I am a former corporate web developer who now focuses on producing easy to follow technical guides for small business owners. Through the years, I have tried various paid advertising campaigns using Google Ad Words, but always met with no success. I had pretty much given up on Google entirely, until the day I got an e-mail from LinkedIn. They offered me $50.00 off one of their Direct Ads and it was at that time that I decided to do a little experiment.

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Apr 11th, 2010 No Comments

The business case for the iPad – Part 2

iPad From All Sides

Looking at the iPad from all sides

Read part 1 of this review.

The iPad has been available for a little over a week and Apple just announced that they have to delay international sales because demand in the US has been much greater than expected – apparently over 500,000 were sold in the first week. Cynics will say that it’s just a bunch of Apple fanboys and lemmings that blindly buy anything bearing the fruity logo, but I think there is something more at work here and that real business users are snapping these up.

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Apr 5th, 2010 3 Comments

The business case for the iPad

iPad standing tall and wide

iPad standing tall after 48 hours

Update: Also read part 2 of this review.

After spending most of the last 48 hours with the iPad in my hands I have to agree with Walt Mossberg that “…this beautiful new touch-screen device from Apple has the potential to change portable computing profoundly…” The folks at Apple like to shake up entire industries – iTunes and the iPod certainly changed the music business and Apple is now the largest music distributor in the world, and the iPhone showed the stodgy telecommunications industry what a phone should be, while Apple sold over 70 million so far. It’s too soon to know whether the iPad will have the same impact, but the early results suggest that it certainly has the potential.

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Mar 13th, 2010 No Comments

Location services are interesting, but do they have value for your business?

With the rapid proliferation of smartphones (Apple’s iPhone, Palm Pre, Blackberry, Google Android phones) people are suddenly broadcasting their location wherever they go. There’s an obvious benefit when emergency services need to find you following an accident, but it also presents some disturbing security implications. Ignoring the police and stalkers for now let’s take a look at how average people and businesses can use these services.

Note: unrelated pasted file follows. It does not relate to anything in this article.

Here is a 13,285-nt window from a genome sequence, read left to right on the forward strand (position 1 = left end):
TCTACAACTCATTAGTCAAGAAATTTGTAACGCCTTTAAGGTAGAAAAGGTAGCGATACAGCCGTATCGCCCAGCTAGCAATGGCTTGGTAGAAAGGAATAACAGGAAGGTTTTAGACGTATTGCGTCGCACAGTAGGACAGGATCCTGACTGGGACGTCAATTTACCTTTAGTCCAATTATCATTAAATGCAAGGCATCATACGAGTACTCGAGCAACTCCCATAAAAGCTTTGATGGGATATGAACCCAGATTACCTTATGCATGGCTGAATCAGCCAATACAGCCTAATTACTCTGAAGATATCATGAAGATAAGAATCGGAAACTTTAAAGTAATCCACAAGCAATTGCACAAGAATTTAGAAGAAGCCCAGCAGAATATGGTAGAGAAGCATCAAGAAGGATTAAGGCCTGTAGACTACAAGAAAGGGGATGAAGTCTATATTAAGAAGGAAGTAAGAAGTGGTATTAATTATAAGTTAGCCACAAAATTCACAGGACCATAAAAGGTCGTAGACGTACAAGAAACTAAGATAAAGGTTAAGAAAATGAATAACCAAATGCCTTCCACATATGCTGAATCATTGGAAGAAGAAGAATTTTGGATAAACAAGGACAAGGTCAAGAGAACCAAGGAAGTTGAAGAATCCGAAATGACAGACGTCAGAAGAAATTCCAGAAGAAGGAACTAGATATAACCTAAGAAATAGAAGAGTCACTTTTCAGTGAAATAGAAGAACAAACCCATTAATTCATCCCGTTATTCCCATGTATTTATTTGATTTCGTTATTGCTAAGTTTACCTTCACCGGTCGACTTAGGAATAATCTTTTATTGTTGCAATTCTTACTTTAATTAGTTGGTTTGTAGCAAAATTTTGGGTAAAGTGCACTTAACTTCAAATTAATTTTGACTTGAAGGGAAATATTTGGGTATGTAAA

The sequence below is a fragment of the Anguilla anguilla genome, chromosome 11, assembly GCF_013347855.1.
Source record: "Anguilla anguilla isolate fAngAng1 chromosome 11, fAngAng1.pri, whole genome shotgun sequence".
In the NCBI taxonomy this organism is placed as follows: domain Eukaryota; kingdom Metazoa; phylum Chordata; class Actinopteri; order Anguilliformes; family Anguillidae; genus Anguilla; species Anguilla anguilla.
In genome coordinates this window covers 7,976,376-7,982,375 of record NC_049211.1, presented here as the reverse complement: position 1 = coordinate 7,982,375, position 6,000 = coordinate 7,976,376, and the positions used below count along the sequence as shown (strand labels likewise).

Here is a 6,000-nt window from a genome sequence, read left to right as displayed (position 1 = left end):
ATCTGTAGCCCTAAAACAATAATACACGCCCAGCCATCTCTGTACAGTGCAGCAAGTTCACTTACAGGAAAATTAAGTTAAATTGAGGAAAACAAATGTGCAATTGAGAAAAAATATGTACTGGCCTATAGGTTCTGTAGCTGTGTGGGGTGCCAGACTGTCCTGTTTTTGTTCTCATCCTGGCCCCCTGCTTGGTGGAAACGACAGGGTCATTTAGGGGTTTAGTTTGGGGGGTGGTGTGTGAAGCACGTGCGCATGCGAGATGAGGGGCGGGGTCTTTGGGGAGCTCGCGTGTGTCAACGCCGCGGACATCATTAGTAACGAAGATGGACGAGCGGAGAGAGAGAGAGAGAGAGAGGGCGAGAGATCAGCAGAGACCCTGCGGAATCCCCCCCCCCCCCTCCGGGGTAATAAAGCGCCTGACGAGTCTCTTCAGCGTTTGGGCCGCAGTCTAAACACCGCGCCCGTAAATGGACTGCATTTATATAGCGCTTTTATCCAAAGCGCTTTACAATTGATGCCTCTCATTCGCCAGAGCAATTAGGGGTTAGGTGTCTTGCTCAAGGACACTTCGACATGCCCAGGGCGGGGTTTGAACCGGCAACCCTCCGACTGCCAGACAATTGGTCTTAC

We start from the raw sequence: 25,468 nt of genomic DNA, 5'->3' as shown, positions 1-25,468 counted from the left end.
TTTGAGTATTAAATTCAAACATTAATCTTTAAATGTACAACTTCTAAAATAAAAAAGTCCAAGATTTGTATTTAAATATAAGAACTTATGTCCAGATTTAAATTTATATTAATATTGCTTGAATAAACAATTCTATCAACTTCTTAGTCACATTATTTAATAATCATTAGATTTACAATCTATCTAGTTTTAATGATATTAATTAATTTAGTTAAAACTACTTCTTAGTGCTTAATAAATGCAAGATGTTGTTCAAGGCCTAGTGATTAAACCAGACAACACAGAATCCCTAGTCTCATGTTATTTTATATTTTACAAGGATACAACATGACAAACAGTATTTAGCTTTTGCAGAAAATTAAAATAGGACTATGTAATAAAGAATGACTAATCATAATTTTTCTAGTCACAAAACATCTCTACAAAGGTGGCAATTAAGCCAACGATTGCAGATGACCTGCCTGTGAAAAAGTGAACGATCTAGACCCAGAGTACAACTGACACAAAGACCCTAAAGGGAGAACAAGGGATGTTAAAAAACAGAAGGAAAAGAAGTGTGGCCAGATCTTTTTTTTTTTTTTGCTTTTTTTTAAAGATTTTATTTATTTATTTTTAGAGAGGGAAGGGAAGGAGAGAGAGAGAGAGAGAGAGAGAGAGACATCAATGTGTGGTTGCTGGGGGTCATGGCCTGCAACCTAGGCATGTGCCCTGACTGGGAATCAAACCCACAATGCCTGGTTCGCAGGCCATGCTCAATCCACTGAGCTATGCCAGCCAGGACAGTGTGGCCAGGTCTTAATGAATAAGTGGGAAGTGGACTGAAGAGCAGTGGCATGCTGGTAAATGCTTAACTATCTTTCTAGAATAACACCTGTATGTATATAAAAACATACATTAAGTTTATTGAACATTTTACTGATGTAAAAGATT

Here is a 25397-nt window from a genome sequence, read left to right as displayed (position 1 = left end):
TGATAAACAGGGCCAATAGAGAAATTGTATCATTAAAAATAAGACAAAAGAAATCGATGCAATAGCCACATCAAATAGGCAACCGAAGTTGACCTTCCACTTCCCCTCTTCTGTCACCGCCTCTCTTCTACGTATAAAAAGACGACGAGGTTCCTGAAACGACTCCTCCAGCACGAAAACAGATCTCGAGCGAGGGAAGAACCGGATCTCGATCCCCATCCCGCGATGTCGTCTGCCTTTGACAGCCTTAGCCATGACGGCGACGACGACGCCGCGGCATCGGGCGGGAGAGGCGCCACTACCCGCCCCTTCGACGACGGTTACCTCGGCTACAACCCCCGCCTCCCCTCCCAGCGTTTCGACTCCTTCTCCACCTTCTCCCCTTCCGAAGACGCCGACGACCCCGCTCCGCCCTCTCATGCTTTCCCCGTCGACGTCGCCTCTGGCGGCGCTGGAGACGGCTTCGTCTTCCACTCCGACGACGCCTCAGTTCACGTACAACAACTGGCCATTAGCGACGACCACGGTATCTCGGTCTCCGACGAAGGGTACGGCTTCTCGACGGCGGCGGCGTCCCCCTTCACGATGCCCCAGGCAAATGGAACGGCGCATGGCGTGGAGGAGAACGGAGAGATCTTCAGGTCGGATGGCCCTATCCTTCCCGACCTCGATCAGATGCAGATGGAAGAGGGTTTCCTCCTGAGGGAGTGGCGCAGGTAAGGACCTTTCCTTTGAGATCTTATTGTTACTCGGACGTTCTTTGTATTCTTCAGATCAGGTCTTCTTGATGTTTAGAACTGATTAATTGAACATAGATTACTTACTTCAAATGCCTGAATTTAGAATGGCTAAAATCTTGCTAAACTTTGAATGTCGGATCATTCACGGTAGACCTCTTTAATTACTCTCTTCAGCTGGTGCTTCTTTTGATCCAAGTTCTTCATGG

Foursquare logo

A few of us recently started experimenting with something called Foursquare. This company just celebrated its first birthday so they’ve had time to polish the rough edges on the service, and it’s pretty interesting. Basically, they provide two things: 1) an easy way to let people know where you are; and, 2) a way for travelers to find things to do in a new city.
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Feb 10th, 2010 1 Comment

Google announces fiber optic network test

Google Fiber Optic Test

Google Fiber Optic Test

Google today announced an initiative to build broadband networks in local communities around the US as part of a test. Quoting Google:

“We’re planning to build and test ultra high-speed broadband networks in a small number of trial locations across the United States. We’ll deliver Internet speeds more than 100 times faster than what most Americans have access to today with 1 gigabit per second, fiber-to-the-home connections. We plan to offer service at a competitive price to at least 50,000 and potentially up to 500,000 people.”

The full announcement can be found on Google’s blog:

If you ever wanted fiber optic broadband to your home, office, or school now is your chance. Go to the following page and submit your information:

Good luck, and let us know if you win.